Honda, GM Expanding CNG Vehicle ProductionBy Danny King October 6, 2011
Honda will expand the production and dealer network for its compressed-natural-gas (CNG) fueled Civic sedan for the 2012 model year, as the Japanese automaker looks to boost sales of the only production CNG passenger car in the U.S. Meanwhile, General Motors will start selling commercial pickup trucks by the end of the year that will be able to run on CNG in addition to gasoline. Honda renamed its Civic GX the Civic Natural Gas for the 2012 model year, will broaden the vehicle's distribution network to 35 states from just four, and will double its annual production to about 2,000 vehicles. The greenest vehicle sold in the United States for eight years running according to the American Council for an Energy-Efficient Economy (ACEEE), the 2012 Civic Natural Gas (above) will manage 11 percent better fuel economy than the 2011 version while the base price jumps 2.6 percent ($665) to $26,155.
Honda stopped production of the 2011 Civic GX in March and sold out of the vehicle in June according to Honda spokesperson Jessica Fini. Honda remains the only company making factory produced natural gas cars for the U.S. market, and its production is far below the annual demand threshold of 10,000 to 15,000 models that U.S. automakers like to see before ramping up for production of a new model. Still, some in the fuel and auto industry say that growing concerns about carbon emissions and energy security may be a springboard for broader CNG-vehicle production for both fleets and individual owners. As a fuel, CNG burns cleaner than gasoline or ethanol, resulting in lower greenhouse gas emissions. It is also much cheaper than gasoline and reduces periodic engine maintenance because it doesn't contain the impurities that leave deposits in a gasoline engine. Annual global sales of natural-gas-propelled vehicles in the United States will almost quadruple to 33,000 vehicles in 2016 from about 8,400 in 2012, Pike Research said in a report last month.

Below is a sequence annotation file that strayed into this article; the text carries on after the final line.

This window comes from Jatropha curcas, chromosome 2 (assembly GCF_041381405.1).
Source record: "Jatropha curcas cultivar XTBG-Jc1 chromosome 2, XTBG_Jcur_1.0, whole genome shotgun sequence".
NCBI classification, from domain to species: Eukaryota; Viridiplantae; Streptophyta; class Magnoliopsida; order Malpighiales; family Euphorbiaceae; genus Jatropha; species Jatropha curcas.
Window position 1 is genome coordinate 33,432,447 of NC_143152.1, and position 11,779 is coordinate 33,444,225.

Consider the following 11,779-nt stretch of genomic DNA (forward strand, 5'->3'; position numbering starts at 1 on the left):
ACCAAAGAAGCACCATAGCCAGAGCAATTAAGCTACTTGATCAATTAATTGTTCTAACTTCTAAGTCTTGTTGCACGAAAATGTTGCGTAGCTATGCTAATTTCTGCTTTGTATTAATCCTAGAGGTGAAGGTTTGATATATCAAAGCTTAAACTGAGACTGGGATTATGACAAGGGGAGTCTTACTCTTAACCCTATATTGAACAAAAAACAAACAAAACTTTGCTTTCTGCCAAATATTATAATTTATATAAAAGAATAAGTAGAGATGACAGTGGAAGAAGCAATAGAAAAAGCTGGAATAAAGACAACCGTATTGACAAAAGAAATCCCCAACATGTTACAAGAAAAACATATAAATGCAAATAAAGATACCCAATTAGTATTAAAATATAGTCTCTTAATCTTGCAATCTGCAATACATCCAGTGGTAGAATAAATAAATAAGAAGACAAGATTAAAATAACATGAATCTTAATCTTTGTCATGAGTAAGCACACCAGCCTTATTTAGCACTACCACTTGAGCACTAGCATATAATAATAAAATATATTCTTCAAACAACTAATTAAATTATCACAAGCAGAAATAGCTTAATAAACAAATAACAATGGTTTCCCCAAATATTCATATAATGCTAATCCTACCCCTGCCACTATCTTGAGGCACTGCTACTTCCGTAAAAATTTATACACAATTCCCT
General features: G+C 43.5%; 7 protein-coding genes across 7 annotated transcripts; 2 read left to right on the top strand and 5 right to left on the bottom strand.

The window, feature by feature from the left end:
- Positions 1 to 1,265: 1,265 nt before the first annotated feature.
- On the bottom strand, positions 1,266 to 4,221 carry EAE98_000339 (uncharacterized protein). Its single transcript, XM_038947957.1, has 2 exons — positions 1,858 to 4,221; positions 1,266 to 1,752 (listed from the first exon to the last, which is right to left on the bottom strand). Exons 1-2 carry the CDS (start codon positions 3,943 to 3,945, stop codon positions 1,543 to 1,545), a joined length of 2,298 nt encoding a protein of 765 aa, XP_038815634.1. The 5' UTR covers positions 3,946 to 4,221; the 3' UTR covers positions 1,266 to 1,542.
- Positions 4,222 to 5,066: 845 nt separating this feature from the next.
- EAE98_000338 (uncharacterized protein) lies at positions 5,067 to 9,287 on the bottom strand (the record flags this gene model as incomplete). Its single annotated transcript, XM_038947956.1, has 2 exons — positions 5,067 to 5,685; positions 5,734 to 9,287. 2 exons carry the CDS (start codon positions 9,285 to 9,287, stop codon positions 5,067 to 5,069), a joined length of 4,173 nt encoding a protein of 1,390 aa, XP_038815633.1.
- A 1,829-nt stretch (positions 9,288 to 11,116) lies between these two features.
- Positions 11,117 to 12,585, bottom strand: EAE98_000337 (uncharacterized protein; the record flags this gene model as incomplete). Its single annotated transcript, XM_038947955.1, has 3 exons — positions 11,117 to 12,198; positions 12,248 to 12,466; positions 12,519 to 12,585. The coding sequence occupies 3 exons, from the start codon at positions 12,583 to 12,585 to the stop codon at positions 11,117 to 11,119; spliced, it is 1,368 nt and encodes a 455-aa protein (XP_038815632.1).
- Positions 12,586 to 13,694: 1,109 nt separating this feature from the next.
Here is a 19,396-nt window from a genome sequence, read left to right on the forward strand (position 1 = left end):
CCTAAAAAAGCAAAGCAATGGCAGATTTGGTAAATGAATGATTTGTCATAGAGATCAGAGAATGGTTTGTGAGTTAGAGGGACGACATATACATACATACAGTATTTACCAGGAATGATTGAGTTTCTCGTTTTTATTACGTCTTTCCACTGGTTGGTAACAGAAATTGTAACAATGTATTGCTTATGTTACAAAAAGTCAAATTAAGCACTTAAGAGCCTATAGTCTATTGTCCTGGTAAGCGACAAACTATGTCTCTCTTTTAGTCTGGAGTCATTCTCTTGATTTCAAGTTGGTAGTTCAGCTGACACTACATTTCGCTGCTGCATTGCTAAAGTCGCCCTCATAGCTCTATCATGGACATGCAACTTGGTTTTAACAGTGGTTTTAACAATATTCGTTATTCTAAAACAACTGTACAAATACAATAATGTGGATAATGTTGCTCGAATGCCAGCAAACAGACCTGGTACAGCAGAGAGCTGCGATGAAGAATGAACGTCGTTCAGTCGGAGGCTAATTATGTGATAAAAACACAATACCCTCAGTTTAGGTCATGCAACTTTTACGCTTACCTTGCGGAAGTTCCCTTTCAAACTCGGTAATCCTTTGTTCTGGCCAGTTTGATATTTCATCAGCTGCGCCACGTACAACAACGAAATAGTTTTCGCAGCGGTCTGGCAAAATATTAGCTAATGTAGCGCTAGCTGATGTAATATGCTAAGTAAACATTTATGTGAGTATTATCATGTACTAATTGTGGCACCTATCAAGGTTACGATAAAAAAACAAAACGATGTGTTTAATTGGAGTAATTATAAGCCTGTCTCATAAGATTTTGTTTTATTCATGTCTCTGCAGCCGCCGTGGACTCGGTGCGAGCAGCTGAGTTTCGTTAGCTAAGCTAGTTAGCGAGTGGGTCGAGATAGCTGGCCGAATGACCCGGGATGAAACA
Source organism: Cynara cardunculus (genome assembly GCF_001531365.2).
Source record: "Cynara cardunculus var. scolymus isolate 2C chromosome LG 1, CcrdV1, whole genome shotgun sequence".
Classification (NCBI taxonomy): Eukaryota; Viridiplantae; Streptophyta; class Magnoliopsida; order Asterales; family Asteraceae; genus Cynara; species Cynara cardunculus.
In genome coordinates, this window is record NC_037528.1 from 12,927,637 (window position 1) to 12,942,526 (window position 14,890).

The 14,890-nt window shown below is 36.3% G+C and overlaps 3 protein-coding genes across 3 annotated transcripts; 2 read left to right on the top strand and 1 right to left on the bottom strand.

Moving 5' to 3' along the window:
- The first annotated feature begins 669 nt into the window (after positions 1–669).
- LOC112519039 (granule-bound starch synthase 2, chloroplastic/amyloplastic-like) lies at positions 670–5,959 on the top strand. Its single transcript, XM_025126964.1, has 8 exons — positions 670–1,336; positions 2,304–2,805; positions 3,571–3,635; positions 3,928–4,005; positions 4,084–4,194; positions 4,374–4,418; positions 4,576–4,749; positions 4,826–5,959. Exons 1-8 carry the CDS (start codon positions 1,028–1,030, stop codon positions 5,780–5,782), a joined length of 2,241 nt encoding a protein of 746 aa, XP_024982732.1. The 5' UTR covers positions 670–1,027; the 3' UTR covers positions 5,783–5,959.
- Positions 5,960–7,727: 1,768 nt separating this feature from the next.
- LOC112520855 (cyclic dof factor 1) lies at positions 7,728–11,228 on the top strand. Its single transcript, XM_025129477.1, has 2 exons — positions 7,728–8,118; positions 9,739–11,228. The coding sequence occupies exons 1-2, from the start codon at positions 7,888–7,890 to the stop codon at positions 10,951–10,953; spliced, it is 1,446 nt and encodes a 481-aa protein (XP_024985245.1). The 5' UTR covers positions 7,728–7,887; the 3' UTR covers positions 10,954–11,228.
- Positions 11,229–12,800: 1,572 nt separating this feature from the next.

In another boost for backers of natural-gas vehicles, GM said Monday that it would start selling commercial bi-fuel pickup trucks which can run on CNG by the fourth quarter of 2012. GM, which offers CNG-powered Chevrolet Express and GMC Savana CNG cargo vans, is working with IMPCO Automotive on the bi-fuel pickup fuel-delivery system and says the trucks will meet both EPA and California Air Resources Board emissions standards. In June, GM and Westport Innovations, a Vancouver-based natural-gas engine maker, reached an agreement to develop natural-gas engine components for the automaker's light-duty vehicles. At the time, Westport estimated that 97 percent of natural gas is sourced from North America and that natural gas cuts emissions relative to conventional gas and diesel engines by as much as 20 percent.